Supporters include Miami Mayor Francis Suarez and his sister, Olga Suarez Vieira, who las malas lenguas say is a better attorney.
Circuit Court, Group 3: Jean Lody vs Teressa Maria Cervera (Tylman)
Who is Teressa Maria Cervera? Folks might know her as Teressa Tylman, the name under which she has been practicing for 12 years. According to the Justice Building blog — thank you Captain Justice — she had been an active member of the Florida Bar since 2010 under the name Tylman. Until February of this year, when she changed her name and the email address from tessatylman@gmail to teressacervera@gmail. Up until this year, the registered agent on her law practice — Teressa Maria Tylman, P.A. — was also Tylman. She was Teressa Tylman when she worked at Fein and Meloni.
What’s more: She’s Tylman on her driver’s license and her voter’s registration.
It’s not illegal for her to take the name of her husband — Becker & Poliakoff attorney Adam Cervera — for an election. In fact, it’s smart. But it’s not entirely honest. And judicial candidates are held to a higher ethical standard.
Tylman, er, Cervera has not reported any contributions or loans yet, as she just filed her first documents last month. She reported her net worth as $525,625 in her disclosure, which also lists $175,000 in student loans.
Judge Lody Jean, 44, was appointed to the civil court by Gov. Rick Scott in 2018 and then was appointed by DeSantis in 2020 to the circuit court. She is the first Haitian-American woman to be appointed to each bench. Born in Port-au-Prince to Lebanese parents, Lody has worked with Legal Services of Greater Miami on the Haitian Citizenship Project, a program for individuals of primarily Haitian descent who needed assistance applying for naturalization. She has also worked with the public defender and the Broward State Attorney’s office. From 2004 to 2012 she was a Miami-Dade prosecutor and Felony Division chief.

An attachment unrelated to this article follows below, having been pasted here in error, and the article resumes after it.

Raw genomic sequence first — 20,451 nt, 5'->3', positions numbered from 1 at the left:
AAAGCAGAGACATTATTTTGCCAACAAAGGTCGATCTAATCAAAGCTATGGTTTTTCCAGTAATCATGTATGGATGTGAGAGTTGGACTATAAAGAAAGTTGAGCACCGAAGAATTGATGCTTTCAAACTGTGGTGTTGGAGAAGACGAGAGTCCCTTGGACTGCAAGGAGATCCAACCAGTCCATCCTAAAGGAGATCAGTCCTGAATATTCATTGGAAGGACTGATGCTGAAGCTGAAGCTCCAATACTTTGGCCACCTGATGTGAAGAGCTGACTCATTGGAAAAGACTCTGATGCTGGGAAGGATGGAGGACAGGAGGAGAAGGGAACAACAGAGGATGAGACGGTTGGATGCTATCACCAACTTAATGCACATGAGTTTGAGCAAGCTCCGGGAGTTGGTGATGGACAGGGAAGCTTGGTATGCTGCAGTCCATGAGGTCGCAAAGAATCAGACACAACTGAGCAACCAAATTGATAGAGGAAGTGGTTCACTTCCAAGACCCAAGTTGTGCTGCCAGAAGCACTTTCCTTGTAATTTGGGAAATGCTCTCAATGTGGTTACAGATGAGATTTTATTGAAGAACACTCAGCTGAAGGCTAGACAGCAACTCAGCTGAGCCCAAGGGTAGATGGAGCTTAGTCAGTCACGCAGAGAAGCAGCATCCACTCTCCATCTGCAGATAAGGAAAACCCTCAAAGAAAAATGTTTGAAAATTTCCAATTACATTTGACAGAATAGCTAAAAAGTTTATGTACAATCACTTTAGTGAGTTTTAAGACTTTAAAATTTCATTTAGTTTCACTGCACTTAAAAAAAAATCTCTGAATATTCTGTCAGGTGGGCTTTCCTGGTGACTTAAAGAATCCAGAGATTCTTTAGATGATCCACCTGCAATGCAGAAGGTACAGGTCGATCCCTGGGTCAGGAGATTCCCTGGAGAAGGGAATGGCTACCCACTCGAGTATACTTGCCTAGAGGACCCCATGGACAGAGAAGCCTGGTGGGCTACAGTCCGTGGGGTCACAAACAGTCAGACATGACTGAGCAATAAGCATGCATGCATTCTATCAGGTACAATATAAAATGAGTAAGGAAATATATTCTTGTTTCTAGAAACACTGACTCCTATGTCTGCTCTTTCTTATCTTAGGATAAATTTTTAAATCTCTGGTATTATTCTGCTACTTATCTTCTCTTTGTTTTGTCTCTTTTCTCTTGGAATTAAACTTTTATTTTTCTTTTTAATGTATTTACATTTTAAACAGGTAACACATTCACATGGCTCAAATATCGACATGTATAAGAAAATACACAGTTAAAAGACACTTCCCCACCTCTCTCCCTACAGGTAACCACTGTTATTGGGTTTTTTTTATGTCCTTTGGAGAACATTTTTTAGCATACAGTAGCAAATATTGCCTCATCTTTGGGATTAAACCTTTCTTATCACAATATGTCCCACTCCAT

Jean is a past director of the Haitian American Chamber of Commerce of Florida and the Sant La Haitian Neighborhood Center and is the immediate past president of the Haitian Lawyers Association. Miami Beach Mayor Dan Gelber and Dori Morales, wife of Miami-Dade Chief Operating officer Jimmy Morales, are among the hosts of an upcoming fundraiser.
Jean has raised $161,000, including $50,000 loaned to herself. She reported her net worth as $578,500.
Circuit Court, Group 20: Robert Watson vs Brenda Guerrero
Brenda Guerrero didn’t change her name — she just dropped part of it. All her professional career, it seems, she has been known as Brenda Gitchev Guerrero, but that just complicates things on the ballot, right? A member of the Florida Bar for 17 years, she spent several years as a Miami-Dade assistant state attorney in the child support enforcement division. She was also an associate attorney practicing family law at Schweitzer-Ramras & Diaz until she opened her own firm in 2017.
She is a member of the Miami-Dade Bar Association and vice president of the Dominican American Bar Association. She also volunteers for the county’s Teen Court Program.
Guerrero has raised $27,000, of which $10K is a loan to herself. She reported her net worth at $186,300.
Watson was appointed to the bench by DeSantis in 2019. Before that he was an attorney with Kobre & Kim, and before that he was a federal prosecutor with the Southern District of Florida’s U.S. Attorney’s office. He spent a year as a Fulbright Scholar in Chile and then taught elementary school in Los Angeles in the late 90s.
Judge Watson, who reported his net worth at $1 million, has raised $160,000, including a $50,0000 loan to himself. He had his best fundraising month in March with almost $39,000 raised.